I was diagnosed with RA almost 15 years ago, after being misdiagnosed for four years. I am now 61. The delay in receiving an accurate diagnosis caused me to pay a high price in my health due to the lack of immediate, aggressive treatment. My experiences with RA and the enormous challenges of finding the right treatment inspired me to join the ACR’s Advocates for Arthritis, uniting with fellow patients, rheumatologists, and others to educate members of Congress about our diseases and treatments.
Explore this issueAugust 2013
I am considered treatment resistant, as none of the biologic drugs have worked for me. The ongoing, fast advancement of my RA has caused considerable damage to my joints and connective tissues, including the ligaments and tendons. I have had to walk with a walker for the past three years because my right foot has turned inward, leaving my balance unpredictable. I have fallen several times in the past few years, broken my left wrist twice, and have had fractures in my spine. Additionally, my hands continue to become more deformed over time. Simple tasks that I once took for granted are now impossible as my disease continues to advance without anything to slow down the process. I live daily with excruciating pain.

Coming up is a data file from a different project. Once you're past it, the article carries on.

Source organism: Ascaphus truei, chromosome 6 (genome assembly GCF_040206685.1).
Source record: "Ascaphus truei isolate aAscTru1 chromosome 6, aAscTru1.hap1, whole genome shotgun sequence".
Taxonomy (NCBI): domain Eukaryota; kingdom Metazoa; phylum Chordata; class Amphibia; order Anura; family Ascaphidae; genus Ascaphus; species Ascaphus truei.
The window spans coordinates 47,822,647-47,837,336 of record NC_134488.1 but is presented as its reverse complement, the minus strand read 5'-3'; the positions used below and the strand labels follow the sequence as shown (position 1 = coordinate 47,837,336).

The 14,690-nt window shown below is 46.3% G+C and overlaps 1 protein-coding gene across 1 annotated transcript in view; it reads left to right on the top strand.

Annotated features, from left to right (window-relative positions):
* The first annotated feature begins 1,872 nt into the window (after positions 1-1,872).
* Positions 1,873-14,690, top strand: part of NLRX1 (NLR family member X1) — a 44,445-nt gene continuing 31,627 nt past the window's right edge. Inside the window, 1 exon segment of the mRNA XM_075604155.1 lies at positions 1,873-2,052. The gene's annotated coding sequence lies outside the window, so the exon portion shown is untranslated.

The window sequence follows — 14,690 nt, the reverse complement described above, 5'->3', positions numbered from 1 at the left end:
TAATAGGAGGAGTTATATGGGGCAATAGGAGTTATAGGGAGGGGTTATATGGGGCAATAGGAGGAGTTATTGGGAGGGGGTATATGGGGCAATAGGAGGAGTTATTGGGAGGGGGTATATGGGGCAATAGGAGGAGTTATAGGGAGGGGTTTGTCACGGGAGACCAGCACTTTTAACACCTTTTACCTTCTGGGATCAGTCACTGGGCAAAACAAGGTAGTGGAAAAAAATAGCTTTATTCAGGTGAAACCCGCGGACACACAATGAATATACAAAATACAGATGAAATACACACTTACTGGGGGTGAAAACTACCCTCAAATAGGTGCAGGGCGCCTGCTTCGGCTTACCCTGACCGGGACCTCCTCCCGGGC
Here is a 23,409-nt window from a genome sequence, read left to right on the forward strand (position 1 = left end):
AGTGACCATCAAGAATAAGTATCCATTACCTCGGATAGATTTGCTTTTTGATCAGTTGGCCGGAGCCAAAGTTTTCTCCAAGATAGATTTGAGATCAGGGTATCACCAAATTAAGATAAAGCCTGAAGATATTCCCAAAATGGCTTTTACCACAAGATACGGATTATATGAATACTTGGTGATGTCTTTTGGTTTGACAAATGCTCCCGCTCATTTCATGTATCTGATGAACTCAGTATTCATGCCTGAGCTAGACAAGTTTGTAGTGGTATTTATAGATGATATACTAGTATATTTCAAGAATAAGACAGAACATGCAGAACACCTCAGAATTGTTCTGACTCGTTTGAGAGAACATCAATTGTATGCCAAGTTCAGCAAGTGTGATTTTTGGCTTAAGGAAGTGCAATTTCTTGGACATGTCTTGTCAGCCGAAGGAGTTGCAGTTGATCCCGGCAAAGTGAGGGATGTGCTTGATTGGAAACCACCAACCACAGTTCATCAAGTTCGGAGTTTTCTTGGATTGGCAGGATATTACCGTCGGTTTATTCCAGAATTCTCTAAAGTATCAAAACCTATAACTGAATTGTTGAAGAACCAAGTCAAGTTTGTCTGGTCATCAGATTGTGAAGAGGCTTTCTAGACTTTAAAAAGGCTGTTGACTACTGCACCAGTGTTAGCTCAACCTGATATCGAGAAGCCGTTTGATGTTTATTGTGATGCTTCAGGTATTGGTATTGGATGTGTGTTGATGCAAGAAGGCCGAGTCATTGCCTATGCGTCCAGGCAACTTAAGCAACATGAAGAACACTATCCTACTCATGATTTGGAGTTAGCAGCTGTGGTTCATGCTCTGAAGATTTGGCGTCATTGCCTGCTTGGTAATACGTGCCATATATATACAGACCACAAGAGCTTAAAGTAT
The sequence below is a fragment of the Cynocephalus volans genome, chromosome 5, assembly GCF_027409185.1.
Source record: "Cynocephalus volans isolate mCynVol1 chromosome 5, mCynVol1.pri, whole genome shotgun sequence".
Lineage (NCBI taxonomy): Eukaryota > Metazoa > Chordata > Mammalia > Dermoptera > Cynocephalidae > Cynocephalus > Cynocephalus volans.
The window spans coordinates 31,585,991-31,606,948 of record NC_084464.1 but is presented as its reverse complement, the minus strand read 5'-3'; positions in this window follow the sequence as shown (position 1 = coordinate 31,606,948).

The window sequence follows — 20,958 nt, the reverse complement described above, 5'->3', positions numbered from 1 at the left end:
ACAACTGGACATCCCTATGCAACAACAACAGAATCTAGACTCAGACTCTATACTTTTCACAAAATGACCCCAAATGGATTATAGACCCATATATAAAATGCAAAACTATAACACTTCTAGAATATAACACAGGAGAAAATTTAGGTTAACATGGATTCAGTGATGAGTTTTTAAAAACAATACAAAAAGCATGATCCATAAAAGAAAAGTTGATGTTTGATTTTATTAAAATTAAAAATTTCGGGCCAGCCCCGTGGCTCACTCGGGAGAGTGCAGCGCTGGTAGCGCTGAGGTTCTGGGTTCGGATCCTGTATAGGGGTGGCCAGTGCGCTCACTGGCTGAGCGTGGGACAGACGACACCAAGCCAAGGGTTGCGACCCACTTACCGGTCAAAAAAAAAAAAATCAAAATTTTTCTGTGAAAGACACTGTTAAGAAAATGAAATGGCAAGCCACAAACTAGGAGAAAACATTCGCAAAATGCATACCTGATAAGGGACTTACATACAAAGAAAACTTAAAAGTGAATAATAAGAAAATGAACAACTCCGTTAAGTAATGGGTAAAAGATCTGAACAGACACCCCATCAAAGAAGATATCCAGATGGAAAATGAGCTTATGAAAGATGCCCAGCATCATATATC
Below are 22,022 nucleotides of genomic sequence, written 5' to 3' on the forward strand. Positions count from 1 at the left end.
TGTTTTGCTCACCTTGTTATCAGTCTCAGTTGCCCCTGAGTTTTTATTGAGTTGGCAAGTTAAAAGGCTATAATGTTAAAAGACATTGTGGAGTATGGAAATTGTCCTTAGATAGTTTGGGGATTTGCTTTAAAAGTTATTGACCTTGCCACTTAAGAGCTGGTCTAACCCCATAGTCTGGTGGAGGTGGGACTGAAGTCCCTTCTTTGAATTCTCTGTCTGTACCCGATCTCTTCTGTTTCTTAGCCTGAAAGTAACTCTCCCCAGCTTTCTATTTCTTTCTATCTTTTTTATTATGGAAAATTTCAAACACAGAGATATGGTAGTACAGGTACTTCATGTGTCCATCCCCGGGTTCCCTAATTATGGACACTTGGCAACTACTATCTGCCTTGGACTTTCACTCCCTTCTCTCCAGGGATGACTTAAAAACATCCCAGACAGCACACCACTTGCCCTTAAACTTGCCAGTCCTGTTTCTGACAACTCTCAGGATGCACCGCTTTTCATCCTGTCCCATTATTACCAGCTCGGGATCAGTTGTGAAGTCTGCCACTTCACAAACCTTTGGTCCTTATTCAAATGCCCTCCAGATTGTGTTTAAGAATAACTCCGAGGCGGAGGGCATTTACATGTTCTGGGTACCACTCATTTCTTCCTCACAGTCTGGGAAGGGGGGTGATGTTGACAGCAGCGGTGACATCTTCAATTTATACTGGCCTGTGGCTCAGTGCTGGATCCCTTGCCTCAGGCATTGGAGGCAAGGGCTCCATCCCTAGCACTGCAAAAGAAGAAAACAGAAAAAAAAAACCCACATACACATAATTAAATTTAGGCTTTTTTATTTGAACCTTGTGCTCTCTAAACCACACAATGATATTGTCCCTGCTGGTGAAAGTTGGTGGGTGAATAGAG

My story is one of millions of stories across America. That is why I consider myself to be fortunate indeed to have been able to take part in the ACR’s Advocates for Arthritis fly-in conference, so that I can share my personal story. We need the help of members of Congress to ensure that greater funding becomes available to researchers for improved treatments for people with rheumatic diseases, and to ensure that patients like me may actually have access to those treatments once they become available, without excessive patient cost-sharing or coinsurance fees.
Awareness is key, and the ACR does an amazing job at bringing knowledge to those lawmakers who can make these life-saving decisions. Bravo, ACR! I have lived, survived, and often thrived with severe RA, moderate lupus, and Sjögren’s syndrome for the past 15 years. This is a very personal journey for me. Joining other ACR advocates, whether I am physically in Washington, D.C., or as a virtual participant, is a great passion of mine. I may never see a cure for these devastating diseases in my lifetime, but I am proud to work together with rheumatologists, health professionals, and other patients to ensure that generations after us can live the cure.